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J Med Microbiol. 1999 Mar;48(3):223-33.

Glycosaminoglycan-binding microbial proteins in tissue adhesion and invasion: key events in microbial pathogenicity.

Author information

1
Department of Infectious Diseases and Medical Microbiology, Lund University, Sweden.

Abstract

Glycosaminoglycans such as heparin, heparan sulphate and dermatan sulphate, are distributed widely in the human body. Several glycosaminoglycans form part of the extracellular matrix and heparan sulphate is expressed on all eukaryotic surfaces. The identification of specific binding to different glycosaminoglycan molecules by bacteria (e.g., Helicobacter pylori, Bordetella pertussis and Chlamydia trachomatis), viruses (e.g., herpes simplex and dengue virus), and protozoa (e.g., Plasmodium and Leishmania), is therefore of great interest. Expression of glycosaminoglycan-binding proteins depends on growth and culture conditions in bacteria, and differs in various phases of parasite development. Glycosaminoglycan-binding microbial proteins may mediate adhesion of microbes to eukaryotic cells, which may be a primary mechanism in mucosal infections, and are also involved in secondary effects such as adhesion to cerebral endothelia in cerebral malaria or to synovial membranes in arthritis caused by Borrelia burgdorferi. It has been suggested that they may enhance intracellular survival in macrophages. Microbial binding of heparin may interfere with heparin-dependent growth factors. Whether or not glycosaminoglycan-binding proteins mediate invasion of epithelial cells is a matter of controversy. Heparin and other glycosaminoglycans may have potential uses as therapeutic agents in microbial infections and could form part of future vaccines against such infections.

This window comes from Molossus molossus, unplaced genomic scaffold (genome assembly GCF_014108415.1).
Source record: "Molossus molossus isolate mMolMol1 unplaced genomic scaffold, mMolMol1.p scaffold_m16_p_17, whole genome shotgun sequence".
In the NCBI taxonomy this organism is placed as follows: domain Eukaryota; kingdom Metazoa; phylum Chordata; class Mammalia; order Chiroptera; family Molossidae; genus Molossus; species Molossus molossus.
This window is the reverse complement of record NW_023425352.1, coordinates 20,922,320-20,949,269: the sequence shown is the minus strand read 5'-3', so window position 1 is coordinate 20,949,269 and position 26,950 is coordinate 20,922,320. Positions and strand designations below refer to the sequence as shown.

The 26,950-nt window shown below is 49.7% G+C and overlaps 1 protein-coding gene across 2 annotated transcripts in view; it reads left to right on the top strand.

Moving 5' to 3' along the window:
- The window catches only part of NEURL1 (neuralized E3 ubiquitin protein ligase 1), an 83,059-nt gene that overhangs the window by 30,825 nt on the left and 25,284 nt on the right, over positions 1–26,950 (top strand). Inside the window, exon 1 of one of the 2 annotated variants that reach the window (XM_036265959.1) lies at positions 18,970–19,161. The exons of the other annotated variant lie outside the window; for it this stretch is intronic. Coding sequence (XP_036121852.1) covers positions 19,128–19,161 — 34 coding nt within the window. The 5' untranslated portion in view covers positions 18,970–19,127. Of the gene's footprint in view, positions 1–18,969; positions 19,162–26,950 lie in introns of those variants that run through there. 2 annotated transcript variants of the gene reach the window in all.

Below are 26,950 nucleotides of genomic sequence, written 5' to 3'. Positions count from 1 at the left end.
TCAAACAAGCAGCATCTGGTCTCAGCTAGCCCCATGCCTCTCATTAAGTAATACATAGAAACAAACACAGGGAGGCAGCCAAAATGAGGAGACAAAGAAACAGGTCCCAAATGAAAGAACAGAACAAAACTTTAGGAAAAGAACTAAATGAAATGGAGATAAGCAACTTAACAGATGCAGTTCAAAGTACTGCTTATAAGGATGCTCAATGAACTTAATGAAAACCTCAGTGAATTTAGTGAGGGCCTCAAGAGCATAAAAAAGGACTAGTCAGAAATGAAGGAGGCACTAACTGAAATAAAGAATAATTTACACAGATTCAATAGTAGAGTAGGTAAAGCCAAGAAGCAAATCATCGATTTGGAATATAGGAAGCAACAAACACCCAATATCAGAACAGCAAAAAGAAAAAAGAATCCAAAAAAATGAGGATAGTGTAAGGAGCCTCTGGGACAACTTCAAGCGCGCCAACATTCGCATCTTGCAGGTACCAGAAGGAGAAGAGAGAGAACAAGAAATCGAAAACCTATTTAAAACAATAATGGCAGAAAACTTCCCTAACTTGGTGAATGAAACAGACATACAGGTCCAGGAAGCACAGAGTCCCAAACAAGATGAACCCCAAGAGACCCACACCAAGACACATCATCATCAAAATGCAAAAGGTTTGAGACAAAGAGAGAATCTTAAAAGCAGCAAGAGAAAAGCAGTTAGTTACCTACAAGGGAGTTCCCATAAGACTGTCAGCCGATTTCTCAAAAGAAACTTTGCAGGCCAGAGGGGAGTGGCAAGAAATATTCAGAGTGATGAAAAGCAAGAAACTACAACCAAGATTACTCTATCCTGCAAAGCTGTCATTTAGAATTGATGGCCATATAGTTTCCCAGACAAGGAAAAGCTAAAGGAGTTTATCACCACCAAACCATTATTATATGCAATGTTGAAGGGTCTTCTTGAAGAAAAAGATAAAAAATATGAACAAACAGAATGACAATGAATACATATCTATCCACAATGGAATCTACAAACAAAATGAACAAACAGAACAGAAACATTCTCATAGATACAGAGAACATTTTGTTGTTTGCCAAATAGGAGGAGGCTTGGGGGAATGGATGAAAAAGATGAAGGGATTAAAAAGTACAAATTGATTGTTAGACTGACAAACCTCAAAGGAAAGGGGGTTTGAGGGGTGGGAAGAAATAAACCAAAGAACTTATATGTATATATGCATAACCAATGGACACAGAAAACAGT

PMID:
10334589
DOI:
10.1099/00222615-48-3-223
[Indexed for MEDLINE]

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